The Institute's brief is the "pursuit of excellence in scholarship, teaching and research in the Maori language" and it is hosted at Te Ara Poutama, the Maori teaching division of AUT. This entity is very similar in structure to another TEC funded institute, Ako Aotearoa - The National Centre for Tertiary Teaching Excellence, which my department UCTL hosts at the University of Canterbury - it is funded to run projects that lift teaching in all areas of tertiary education.
The day started at 5am, and I was at the airport by 6.15 for a 7am flight to Auckland. The country was covered in low cloud, except for a 40km clear circle around Mount Taranaki - the snow-clad volcano made a spectacular sight sitting up in its circle of green, within the blanket of low white cloud.
(Left - a similar, but less dramatic, image of this effect, found on Google Images)
The day began with a formal welcome at the AUT marae, which was interesting though somewhat mystifying. The speeches were obviously warm and entertaining, though I could only make out some words and phrases. I don't get to such settings very often, so it was a useful reminder that the world is not as English as we in Christchurch assume.
The people were all extremely nice, and the Institute has done some excellent development work. The resources were very well integrated into AUT's Blackboard courses - we will have to come up with ways to integrate them into our WebCT-Blackboard and Moodle systems, but that won't be too hard.
After another lengthy session of farewells, we were delivered back to the airport, to discover that the 7.30pm flight was delayed by an hour - I was finally home about 10pm, after a prolonged hassle with the parking ticket machines at the Christchurch Airport. It made a long day.
Today is a public holiday in Canterbury, so Schroeder and I will go and fix (hopefully) the spinnaker pole attachment on my yacht's mast. Our new crewman Darren is very useful, even though he will be in Wellington today; he runs a roofing business, and has provided professional grade tools to do the job.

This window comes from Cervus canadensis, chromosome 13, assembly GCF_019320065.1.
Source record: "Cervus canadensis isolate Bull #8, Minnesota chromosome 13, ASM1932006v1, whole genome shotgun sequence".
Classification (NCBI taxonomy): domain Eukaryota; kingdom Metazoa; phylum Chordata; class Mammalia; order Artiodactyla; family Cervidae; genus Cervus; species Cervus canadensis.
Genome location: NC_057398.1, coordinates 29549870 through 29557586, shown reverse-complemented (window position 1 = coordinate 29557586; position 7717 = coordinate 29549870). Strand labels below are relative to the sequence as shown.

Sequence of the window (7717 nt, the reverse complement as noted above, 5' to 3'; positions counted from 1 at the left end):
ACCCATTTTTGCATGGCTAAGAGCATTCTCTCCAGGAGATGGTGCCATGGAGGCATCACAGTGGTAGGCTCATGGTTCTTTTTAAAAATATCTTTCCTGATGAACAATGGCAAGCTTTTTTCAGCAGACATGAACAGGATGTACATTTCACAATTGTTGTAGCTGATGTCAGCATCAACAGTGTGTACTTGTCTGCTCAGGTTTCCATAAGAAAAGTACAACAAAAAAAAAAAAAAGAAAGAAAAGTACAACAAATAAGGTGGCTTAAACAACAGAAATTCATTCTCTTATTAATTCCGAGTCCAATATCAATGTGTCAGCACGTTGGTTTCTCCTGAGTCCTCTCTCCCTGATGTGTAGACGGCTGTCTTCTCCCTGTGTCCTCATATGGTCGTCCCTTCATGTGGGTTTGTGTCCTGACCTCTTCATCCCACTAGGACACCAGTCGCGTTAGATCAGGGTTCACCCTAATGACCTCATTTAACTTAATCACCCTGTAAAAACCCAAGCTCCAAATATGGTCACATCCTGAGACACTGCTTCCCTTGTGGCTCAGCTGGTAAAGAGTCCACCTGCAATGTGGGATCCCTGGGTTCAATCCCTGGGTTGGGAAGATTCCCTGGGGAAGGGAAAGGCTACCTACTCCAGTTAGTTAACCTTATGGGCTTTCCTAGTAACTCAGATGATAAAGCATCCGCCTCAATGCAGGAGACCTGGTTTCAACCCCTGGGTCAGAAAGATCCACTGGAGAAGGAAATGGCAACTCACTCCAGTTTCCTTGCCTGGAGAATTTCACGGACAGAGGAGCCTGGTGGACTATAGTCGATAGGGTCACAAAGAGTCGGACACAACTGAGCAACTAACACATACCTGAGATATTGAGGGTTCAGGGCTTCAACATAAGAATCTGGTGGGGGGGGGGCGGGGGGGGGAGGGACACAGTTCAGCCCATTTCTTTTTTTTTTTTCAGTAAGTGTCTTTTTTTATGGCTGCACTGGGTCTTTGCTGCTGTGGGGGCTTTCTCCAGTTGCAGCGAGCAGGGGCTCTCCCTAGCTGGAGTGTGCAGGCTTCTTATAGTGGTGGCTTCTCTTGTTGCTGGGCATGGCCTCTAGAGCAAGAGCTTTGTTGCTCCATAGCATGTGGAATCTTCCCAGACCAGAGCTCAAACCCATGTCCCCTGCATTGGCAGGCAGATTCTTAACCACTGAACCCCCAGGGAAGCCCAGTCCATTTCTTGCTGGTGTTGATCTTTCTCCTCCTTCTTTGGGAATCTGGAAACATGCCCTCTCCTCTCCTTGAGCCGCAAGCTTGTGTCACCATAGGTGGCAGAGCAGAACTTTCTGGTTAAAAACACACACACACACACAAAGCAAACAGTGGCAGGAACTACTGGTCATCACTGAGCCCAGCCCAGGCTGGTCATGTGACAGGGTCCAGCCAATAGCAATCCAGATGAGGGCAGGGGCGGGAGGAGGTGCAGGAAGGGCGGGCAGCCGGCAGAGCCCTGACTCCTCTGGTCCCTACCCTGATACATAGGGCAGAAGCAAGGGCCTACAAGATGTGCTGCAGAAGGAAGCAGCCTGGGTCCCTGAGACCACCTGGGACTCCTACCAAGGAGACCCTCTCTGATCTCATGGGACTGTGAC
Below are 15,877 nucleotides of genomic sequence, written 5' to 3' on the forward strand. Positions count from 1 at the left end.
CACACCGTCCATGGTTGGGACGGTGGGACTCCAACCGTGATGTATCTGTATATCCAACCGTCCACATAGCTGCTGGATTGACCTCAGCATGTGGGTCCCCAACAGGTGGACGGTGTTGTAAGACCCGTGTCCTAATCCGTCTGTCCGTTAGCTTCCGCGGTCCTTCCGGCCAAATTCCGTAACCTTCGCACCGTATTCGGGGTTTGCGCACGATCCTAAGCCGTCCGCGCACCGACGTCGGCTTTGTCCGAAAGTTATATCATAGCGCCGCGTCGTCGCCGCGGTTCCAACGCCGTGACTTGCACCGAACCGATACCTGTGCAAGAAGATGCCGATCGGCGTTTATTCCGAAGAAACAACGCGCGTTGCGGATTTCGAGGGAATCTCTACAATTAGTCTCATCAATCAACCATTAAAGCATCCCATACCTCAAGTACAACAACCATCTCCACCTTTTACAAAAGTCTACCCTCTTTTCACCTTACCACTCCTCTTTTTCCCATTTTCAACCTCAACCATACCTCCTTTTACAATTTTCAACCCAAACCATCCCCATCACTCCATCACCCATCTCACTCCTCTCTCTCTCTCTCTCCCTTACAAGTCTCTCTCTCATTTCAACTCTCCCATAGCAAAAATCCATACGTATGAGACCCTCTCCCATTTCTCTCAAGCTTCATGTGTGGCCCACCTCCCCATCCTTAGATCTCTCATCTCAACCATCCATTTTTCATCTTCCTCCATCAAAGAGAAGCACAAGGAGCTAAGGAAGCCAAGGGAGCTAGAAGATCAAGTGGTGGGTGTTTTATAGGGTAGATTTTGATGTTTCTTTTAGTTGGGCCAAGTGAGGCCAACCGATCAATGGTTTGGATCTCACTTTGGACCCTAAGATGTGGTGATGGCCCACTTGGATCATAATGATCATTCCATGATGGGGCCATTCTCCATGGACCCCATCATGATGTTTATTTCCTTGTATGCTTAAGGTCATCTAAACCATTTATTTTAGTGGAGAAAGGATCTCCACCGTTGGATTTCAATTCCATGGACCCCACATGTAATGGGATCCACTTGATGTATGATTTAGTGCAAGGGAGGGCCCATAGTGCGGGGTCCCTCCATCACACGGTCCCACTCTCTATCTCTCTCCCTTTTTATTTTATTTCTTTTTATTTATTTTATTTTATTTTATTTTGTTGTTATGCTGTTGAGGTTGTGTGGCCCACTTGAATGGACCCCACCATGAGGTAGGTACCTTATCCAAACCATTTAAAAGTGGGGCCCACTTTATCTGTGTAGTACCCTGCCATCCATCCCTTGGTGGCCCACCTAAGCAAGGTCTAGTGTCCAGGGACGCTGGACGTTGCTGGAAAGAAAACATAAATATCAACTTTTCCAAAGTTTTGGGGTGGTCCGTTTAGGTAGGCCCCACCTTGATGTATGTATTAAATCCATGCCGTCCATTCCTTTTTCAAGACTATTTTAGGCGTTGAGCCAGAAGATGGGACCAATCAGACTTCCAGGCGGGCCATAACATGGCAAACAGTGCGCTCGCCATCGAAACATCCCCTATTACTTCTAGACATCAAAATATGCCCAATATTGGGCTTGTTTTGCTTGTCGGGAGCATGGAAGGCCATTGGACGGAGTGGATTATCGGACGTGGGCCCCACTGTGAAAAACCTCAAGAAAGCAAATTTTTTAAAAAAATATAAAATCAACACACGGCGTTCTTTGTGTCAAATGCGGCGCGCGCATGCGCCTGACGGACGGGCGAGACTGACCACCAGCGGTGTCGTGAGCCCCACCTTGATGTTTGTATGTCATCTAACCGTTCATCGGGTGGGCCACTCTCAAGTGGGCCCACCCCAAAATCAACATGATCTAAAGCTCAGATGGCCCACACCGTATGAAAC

And now for something completely different; looking like a Monty Python sketch, another advert from Michael Hansen appeared in today's paper. Mr Hansen made headlines during the local body elections a year ago by campaigning against the secret spy planes that "they" were sending to fly over his home and stop him sleeping.
Now he wants the National Party to "carry out door to door enquiries" to track down an "Electronic Cruelty Machine" which is some kind of X-ray making people miserable.
That looks like a regular cap he's wearing, but I wouldn't be surprised if it had a tinfoil helmet underneath. Usually these are worn to foil (excuse pun) aliens wanting to abduct humans for ghastly sexual experiments, but Mr Hansen sounds like he needs a double-thickness model to keep the machines away.
As for Mr Hansen's repeated claims that the Labour Party is somehow involved in the loss of his car, I applaud his request that the National Party investigate this. Here is the chance for John Key to show his concern for those who were treated unfairly by the previous government. Nothing less than a Commission of Enquiry will be adequate to sort out this troubling business.